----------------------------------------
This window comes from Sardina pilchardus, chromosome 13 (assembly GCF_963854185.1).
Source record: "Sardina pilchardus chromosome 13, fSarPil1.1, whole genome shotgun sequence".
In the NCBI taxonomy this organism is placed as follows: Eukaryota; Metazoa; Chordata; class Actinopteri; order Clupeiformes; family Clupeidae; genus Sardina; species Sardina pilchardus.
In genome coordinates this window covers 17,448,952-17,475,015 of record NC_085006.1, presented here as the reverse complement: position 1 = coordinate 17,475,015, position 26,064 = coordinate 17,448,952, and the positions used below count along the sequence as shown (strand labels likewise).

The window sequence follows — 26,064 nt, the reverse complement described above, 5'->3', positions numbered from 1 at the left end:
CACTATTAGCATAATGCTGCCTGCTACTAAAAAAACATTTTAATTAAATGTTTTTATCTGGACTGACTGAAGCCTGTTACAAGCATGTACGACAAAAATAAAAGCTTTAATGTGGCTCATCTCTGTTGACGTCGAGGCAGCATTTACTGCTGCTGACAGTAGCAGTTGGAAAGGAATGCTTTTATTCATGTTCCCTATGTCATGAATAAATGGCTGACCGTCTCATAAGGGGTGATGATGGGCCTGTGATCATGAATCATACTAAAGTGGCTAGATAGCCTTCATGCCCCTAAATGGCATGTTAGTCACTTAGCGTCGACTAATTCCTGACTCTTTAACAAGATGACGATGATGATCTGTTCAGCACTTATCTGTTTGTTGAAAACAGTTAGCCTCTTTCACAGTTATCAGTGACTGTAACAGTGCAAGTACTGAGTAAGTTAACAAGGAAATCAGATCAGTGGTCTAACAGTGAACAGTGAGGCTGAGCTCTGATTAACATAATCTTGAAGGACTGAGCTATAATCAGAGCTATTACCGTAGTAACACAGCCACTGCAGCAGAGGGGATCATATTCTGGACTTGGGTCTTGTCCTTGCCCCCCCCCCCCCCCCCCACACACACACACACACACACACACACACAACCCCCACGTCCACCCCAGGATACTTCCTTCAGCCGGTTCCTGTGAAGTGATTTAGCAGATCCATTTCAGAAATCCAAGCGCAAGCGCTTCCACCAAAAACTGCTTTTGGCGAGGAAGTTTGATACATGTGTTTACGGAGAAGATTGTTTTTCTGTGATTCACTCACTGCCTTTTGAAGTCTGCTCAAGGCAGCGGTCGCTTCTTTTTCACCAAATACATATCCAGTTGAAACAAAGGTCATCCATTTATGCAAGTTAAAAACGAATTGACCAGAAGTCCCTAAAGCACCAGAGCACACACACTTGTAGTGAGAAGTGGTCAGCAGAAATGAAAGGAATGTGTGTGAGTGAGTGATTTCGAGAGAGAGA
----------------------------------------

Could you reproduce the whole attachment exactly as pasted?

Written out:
This window comes from Sardina pilchardus, chromosome 13 (assembly GCF_963854185.1).
Source record: "Sardina pilchardus chromosome 13, fSarPil1.1, whole genome shotgun sequence".
In the NCBI taxonomy this organism is placed as follows: Eukaryota; Metazoa; Chordata; class Actinopteri; order Clupeiformes; family Clupeidae; genus Sardina; species Sardina pilchardus.
In genome coordinates this window covers 17,448,952-17,475,015 of record NC_085006.1, presented here as the reverse complement: position 1 = coordinate 17,475,015, position 26,064 = coordinate 17,448,952, and the positions used below count along the sequence as shown (strand labels likewise).

The window sequence follows — 26,064 nt, the reverse complement described above, 5'->3', positions numbered from 1 at the left end:
CACTATTAGCATAATGCTGCCTGCTACTAAAAAAACATTTTAATTAAATGTTTTTATCTGGACTGACTGAAGCCTGTTACAAGCATGTACGACAAAAATAAAAGCTTTAATGTGGCTCATCTCTGTTGACGTCGAGGCAGCATTTACTGCTGCTGACAGTAGCAGTTGGAAAGGAATGCTTTTATTCATGTTCCCTATGTCATGAATAAATGGCTGACCGTCTCATAAGGGGTGATGATGGGCCTGTGATCATGAATCATACTAAAGTGGCTAGATAGCCTTCATGCCCCTAAATGGCATGTTAGTCACTTAGCGTCGACTAATTCCTGACTCTTTAACAAGATGACGATGATGATCTGTTCAGCACTTATCTGTTTGTTGAAAACAGTTAGCCTCTTTCACAGTTATCAGTGACTGTAACAGTGCAAGTACTGAGTAAGTTAACAAGGAAATCAGATCAGTGGTCTAACAGTGAACAGTGAGGCTGAGCTCTGATTAACATAATCTTGAAGGACTGAGCTATAATCAGAGCTATTACCGTAGTAACACAGCCACTGCAGCAGAGGGGATCATATTCTGGACTTGGGTCTTGTCCTTGCCCCCCCCCCCCCCCCCCACACACACACACACACACACACACACACAACCCCCACGTCCACCCCAGGATACTTCCTTCAGCCGGTTCCTGTGAAGTGATTTAGCAGATCCATTTCAGAAATCCAAGCGCAAGCGCTTCCACCAAAAACTGCTTTTGGCGAGGAAGTTTGATACATGTGTTTACGGAGAAGATTGTTTTTCTGTGATTCACTCACTGCCTTTTGAAGTCTGCTCAAGGCAGCGGTCGCTTCTTTTTCACCAAATACATATCCAGTTGAAACAAAGGTCATCCATTTATGCAAGTTAAAAACGAATTGACCAGAAGTCCCTAAAGCACCAGAGCACACACACTTGTAGTGAGAAGTGGTCAGCAGAAATGAAAGGAATGTGTGTGAGTGAGTGATTTCGAGAGAGAGA